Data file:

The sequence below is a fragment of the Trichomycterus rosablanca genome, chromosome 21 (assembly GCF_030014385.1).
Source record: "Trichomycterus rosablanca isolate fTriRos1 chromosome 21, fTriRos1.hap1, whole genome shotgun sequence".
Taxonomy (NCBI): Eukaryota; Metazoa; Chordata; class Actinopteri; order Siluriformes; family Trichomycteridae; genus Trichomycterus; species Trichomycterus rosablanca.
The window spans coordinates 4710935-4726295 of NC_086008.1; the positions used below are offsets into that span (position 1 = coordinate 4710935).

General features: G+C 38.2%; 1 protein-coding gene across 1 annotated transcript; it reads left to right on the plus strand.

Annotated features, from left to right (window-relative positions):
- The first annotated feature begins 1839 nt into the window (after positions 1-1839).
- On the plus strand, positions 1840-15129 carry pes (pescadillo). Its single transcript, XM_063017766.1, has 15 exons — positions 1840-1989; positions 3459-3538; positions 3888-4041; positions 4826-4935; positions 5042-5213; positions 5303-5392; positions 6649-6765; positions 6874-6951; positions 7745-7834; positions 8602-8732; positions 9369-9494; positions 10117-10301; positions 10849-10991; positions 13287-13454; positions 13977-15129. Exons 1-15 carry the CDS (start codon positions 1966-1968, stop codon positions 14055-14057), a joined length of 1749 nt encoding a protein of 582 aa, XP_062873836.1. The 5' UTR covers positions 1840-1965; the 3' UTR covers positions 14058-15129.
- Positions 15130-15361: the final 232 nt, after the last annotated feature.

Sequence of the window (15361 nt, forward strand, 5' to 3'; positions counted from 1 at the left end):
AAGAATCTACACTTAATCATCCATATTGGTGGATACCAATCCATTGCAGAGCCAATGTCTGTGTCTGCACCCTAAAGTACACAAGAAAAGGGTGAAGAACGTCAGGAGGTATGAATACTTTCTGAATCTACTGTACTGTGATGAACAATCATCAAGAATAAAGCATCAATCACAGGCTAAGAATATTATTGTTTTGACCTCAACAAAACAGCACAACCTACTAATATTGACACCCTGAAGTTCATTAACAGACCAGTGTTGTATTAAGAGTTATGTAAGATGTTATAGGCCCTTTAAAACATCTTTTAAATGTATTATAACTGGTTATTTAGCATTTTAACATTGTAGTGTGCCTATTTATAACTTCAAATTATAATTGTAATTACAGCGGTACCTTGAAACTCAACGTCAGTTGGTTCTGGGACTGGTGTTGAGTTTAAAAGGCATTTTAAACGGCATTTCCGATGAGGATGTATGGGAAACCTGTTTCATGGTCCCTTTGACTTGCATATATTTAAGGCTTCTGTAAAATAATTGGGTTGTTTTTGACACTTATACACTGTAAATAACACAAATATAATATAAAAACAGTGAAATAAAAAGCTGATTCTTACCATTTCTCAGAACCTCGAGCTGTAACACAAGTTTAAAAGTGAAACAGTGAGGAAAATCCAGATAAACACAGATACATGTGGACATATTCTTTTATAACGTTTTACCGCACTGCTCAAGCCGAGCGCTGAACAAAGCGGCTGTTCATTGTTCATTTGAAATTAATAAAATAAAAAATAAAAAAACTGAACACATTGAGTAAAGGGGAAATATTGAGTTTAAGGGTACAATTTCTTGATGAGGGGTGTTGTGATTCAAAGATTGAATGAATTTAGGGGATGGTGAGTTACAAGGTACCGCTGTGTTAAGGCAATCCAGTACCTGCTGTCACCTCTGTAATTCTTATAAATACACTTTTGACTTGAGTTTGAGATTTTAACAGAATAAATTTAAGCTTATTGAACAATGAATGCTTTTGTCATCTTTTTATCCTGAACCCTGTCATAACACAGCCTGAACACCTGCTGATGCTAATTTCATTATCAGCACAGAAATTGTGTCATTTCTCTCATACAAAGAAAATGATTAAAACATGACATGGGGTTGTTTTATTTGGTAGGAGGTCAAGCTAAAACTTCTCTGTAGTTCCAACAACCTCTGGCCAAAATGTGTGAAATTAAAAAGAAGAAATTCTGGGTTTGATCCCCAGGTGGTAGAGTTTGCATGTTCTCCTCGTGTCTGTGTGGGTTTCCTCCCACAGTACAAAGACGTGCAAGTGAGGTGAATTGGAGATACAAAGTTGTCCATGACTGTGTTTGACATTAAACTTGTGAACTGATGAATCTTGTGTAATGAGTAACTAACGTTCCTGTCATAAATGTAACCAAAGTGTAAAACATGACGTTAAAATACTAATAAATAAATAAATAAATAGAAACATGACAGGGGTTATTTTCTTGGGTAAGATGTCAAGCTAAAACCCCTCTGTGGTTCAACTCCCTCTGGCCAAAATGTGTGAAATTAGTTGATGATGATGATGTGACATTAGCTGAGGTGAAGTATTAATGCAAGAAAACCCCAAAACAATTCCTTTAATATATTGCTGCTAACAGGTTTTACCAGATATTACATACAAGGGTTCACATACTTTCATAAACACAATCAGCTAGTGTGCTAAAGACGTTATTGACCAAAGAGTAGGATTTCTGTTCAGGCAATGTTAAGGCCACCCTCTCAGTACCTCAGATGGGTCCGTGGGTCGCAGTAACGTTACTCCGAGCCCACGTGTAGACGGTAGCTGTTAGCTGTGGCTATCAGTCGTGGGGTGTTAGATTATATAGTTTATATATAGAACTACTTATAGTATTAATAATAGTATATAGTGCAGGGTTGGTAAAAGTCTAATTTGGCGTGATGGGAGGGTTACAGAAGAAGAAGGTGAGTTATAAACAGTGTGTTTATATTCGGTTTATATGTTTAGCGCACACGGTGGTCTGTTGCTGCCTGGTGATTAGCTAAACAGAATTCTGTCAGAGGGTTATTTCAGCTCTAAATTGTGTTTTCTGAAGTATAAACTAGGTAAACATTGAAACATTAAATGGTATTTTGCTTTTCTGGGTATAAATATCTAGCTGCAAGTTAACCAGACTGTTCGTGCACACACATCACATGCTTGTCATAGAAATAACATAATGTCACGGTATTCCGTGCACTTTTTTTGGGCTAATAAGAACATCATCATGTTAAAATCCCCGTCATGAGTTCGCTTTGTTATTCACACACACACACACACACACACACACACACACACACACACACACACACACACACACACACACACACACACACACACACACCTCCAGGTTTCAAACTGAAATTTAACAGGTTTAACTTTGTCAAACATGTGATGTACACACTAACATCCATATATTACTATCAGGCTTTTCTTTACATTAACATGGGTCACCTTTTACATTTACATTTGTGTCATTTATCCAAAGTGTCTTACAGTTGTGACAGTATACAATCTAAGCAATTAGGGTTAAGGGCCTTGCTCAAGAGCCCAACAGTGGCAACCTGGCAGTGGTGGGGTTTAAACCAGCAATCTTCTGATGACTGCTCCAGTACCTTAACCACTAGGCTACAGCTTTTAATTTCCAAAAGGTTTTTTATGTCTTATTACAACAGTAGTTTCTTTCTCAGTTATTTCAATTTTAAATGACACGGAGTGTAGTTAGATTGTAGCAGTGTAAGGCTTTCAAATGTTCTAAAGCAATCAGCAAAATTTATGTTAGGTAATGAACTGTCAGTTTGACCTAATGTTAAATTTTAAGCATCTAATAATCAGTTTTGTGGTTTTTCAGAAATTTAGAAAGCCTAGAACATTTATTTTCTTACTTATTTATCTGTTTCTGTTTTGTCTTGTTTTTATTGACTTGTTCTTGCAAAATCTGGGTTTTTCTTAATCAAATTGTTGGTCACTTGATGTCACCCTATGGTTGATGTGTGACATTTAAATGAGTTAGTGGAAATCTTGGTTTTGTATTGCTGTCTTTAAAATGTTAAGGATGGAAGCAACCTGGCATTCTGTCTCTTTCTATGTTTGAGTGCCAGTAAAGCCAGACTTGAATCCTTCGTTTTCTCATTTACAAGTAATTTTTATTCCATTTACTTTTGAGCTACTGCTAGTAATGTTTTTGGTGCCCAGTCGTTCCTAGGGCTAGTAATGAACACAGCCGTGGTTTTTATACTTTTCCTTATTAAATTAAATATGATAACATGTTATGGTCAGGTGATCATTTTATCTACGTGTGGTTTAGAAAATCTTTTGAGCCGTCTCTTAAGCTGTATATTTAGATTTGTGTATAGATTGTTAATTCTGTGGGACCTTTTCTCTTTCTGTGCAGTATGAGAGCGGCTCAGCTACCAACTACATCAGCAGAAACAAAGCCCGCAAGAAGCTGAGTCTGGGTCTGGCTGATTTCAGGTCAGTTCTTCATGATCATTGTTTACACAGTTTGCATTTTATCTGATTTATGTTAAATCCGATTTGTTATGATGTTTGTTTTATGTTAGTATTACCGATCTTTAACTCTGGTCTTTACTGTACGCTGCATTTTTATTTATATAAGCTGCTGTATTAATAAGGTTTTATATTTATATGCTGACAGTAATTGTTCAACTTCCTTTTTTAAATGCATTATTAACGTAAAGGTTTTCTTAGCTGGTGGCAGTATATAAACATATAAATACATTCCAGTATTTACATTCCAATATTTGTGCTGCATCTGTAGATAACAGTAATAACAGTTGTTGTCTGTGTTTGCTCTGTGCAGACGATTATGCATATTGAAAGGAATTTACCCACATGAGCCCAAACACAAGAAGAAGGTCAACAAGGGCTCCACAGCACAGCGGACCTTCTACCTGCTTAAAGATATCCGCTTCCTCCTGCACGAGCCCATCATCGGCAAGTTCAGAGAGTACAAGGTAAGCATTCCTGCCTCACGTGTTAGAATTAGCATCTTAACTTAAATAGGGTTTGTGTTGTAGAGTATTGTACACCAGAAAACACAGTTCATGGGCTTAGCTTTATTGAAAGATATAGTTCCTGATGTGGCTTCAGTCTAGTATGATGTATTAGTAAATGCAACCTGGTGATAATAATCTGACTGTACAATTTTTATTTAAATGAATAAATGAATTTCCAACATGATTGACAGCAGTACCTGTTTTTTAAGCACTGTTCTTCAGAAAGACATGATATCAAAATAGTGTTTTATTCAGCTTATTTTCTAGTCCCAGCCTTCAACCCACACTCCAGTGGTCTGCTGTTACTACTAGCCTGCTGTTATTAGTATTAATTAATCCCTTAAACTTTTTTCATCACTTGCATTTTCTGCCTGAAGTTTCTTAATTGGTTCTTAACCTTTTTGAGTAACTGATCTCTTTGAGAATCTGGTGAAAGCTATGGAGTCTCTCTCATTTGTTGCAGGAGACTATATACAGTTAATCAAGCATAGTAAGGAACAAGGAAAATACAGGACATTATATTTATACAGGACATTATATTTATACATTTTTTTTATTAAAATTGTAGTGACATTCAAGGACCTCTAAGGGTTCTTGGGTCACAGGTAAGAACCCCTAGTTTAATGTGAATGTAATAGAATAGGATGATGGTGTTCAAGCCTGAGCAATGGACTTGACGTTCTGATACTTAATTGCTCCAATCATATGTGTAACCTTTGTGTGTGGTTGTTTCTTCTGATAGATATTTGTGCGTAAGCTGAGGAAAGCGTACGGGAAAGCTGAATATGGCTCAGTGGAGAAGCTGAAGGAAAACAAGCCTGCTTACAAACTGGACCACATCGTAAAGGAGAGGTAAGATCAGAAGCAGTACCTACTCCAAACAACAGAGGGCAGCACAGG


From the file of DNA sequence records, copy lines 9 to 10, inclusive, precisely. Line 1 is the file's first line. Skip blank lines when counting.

- Positions 15130-15361: the final 232 nt, after the last annotated feature.

Sequence of the window (15361 nt, forward strand, 5' to 3'; positions counted from 1 at the left end):